No matter whether I test it online on lichess or locally: Stockfish shows different variations and evaluations depending on the number of variations displayed.

Where does this behaviour come from, and how to find out SF's true objective evaluation for a position?

These images are from a locally run Stockfish 15, where it analyzed the position after 1. e4. It was interesting to watch how the different openings rise and fall in Stockfish's evaluation. For example, Stockfish considered the Ruy Lopez as the best for White against 1. ..e5, but didn't find anything against it after looking deeply enough, so it switched to the Italian, which it had thought not to be promising for an edge all the time up to depth 44. This is similar to what we see in top-level chess nowadays, the Italian game is back after a long break!

Seven variations after 1. e4 , local SF 15

However when rerunning the experiment with only 3 variations, Stockfish still tries to combat the Berlin defense. It even thinks that the Caro-Kann is the best reply against e4 and only changed mind at depth 46, where it considered 1. ..e5 the best and 1. ..c5 slightly better than the Caro-Kann.

Three variations after 1. e4, local SF 15

I have noticed the same on lichess frequently. (Side note: this isn't a question about openings; it happens in other positions as well.)

  • Please use the search function. This question has been asked and answered before.
    – Brian Towers
    Sep 8, 2022 at 13:14
  • Are you sure? I could only find two questions, that are related, but not quite the same: 22300 and 25278.
    – Hauptideal
    Sep 8, 2022 at 13:41
  • 1
    I would guess that the answer at chess.stackexchange.com/questions/25278/… would also apply here. Having to search the other moves would certainly change what's in the hashtables.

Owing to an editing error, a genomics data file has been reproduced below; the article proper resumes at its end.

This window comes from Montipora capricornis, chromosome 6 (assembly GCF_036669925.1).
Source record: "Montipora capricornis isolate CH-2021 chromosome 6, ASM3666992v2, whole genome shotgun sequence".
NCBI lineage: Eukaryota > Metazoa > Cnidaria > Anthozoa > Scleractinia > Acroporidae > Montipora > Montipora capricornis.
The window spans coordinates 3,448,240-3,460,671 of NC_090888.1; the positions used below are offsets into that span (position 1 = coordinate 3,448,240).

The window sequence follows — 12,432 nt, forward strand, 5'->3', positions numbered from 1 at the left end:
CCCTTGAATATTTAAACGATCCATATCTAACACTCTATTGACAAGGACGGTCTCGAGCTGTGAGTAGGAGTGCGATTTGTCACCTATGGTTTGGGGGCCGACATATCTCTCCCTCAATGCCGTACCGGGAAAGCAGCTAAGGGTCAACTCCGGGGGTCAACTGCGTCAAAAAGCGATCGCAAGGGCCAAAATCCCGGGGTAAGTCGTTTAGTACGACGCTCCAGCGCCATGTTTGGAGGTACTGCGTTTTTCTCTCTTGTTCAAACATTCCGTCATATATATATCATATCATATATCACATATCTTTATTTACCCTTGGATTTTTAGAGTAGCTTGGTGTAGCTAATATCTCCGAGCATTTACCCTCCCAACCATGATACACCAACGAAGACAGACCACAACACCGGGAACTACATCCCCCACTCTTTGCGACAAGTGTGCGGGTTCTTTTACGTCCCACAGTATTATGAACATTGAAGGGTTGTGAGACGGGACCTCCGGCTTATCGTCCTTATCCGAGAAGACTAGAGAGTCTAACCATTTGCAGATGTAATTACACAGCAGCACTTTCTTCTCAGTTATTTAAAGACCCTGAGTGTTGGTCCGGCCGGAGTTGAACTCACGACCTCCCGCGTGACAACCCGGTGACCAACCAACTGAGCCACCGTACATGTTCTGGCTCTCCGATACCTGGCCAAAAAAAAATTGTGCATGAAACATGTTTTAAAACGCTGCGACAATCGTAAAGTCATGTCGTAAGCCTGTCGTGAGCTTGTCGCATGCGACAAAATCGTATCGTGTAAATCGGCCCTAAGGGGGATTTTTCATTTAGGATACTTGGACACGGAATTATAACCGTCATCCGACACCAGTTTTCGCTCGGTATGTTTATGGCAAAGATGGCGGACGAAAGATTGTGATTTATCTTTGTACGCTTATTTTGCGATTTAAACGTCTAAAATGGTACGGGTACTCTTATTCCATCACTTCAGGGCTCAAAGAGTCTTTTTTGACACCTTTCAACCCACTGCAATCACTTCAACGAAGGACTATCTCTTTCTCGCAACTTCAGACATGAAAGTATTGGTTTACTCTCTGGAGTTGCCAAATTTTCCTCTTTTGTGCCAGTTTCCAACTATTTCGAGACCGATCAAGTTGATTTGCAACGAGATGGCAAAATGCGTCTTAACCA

– D M
    Sep 9, 2022 at 2:19
  • @DM that's what I assume, too. But as this is a FAQ site that also helps people who google stuff it makes sense to put an answer to this question, so that it can be found when searching for an answer online.
    – Hauptideal
    Sep 9, 2022 at 13:40
  • Ask ChatGPT something naunced twice in a row. Apr 5, 2023 at 19:18

1 Answer 1


This is largely due to the mathematics behind the game in my opinion, you let it run from 1. e4, this is an inconceivable amount of possible games/positions, so in short, the engine is calculating an extreme amount of variations and lines. Compare this to if you did this with an endgame or even a late middlegame, I suspect that no matter how many lines you ask it to calculate (within reason) it will come up with the same best move more or less every time, and will begin to rank other moves in relation to the best.

  • Any sources? Anything more than in my opinion? Apr 25, 2023 at 17:00
  • Im not sure how youd even go about googling this question to find sources, but its mathematically intuitive due to the sheer volume of possible games from the first couple moves, Claude Shannon could be a person to look into. [en.wikipedia.org/wiki/Shannon_number]
    – Crogmcrob
    May 1, 2023 at 5:32
  • They way you would go about googling it would be too.... type in a related search term and look at the results. In my opinion answers generally arent a great fit here. If you some actual calculations/sources then the answer is valid. Otherwise, it has no validity as it is backed by nothing but "i think" and "in my opinion" @Crogmcrob May 1, 2023 at 9:47
  • Shannons number is estimated on the assumption that the average position has 40 legal moves, so the formula for the amount of possible games after n plies (each move by a player is a ply) would roughly be on the order of 40^n, which shoots off to infinity very quickly, 40^8 for example is 6.5536 x 10^12. This takes computing time to calculate and is subject to massive change at deeper calculation
    – Crogmcrob
    May 2, 2023 at 2:10

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